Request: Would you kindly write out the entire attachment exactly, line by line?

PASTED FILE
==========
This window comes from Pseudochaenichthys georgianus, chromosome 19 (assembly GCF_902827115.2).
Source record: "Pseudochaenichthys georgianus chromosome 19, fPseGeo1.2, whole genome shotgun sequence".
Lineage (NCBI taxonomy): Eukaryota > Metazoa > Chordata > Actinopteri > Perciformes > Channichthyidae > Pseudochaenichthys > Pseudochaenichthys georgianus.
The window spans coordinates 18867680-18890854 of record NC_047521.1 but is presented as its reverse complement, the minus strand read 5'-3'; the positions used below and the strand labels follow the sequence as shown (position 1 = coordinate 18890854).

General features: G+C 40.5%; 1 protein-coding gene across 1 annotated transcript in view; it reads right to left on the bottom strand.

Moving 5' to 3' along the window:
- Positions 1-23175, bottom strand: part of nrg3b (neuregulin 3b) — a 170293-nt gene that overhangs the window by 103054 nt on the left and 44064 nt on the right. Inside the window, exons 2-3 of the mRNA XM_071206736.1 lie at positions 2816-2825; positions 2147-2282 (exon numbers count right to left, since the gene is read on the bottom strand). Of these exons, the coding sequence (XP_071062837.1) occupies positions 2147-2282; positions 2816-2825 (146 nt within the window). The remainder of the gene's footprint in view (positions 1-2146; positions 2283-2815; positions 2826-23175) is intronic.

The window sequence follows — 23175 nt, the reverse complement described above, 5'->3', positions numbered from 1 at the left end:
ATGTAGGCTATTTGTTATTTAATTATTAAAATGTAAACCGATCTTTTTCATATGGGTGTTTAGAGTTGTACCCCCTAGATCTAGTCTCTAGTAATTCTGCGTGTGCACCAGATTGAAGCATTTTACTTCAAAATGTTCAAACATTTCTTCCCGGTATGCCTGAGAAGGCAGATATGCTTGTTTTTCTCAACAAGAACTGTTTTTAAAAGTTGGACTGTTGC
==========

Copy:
This window comes from Pseudochaenichthys georgianus, chromosome 19 (assembly GCF_902827115.2).
Source record: "Pseudochaenichthys georgianus chromosome 19, fPseGeo1.2, whole genome shotgun sequence".
Lineage (NCBI taxonomy): Eukaryota > Metazoa > Chordata > Actinopteri > Perciformes > Channichthyidae > Pseudochaenichthys > Pseudochaenichthys georgianus.
The window spans coordinates 18867680-18890854 of record NC_047521.1 but is presented as its reverse complement, the minus strand read 5'-3'; the positions used below and the strand labels follow the sequence as shown (position 1 = coordinate 18890854).

General features: G+C 40.5%; 1 protein-coding gene across 1 annotated transcript in view; it reads right to left on the bottom strand.

Moving 5' to 3' along the window:
- Positions 1-23175, bottom strand: part of nrg3b (neuregulin 3b) — a 170293-nt gene that overhangs the window by 103054 nt on the left and 44064 nt on the right. Inside the window, exons 2-3 of the mRNA XM_071206736.1 lie at positions 2816-2825; positions 2147-2282 (exon numbers count right to left, since the gene is read on the bottom strand). Of these exons, the coding sequence (XP_071062837.1) occupies positions 2147-2282; positions 2816-2825 (146 nt within the window). The remainder of the gene's footprint in view (positions 1-2146; positions 2283-2815; positions 2826-23175) is intronic.

The window sequence follows — 23175 nt, the reverse complement described above, 5'->3', positions numbered from 1 at the left end:
ATGTAGGCTATTTGTTATTTAATTATTAAAATGTAAACCGATCTTTTTCATATGGGTGTTTAGAGTTGTACCCCCTAGATCTAGTCTCTAGTAATTCTGCGTGTGCACCAGATTGAAGCATTTTACTTCAAAATGTTCAAACATTTCTTCCCGGTATGCCTGAGAAGGCAGATATGCTTGTTTTTCTCAACAAGAACTGTTTTTAAAAGTTGGACTGTTGC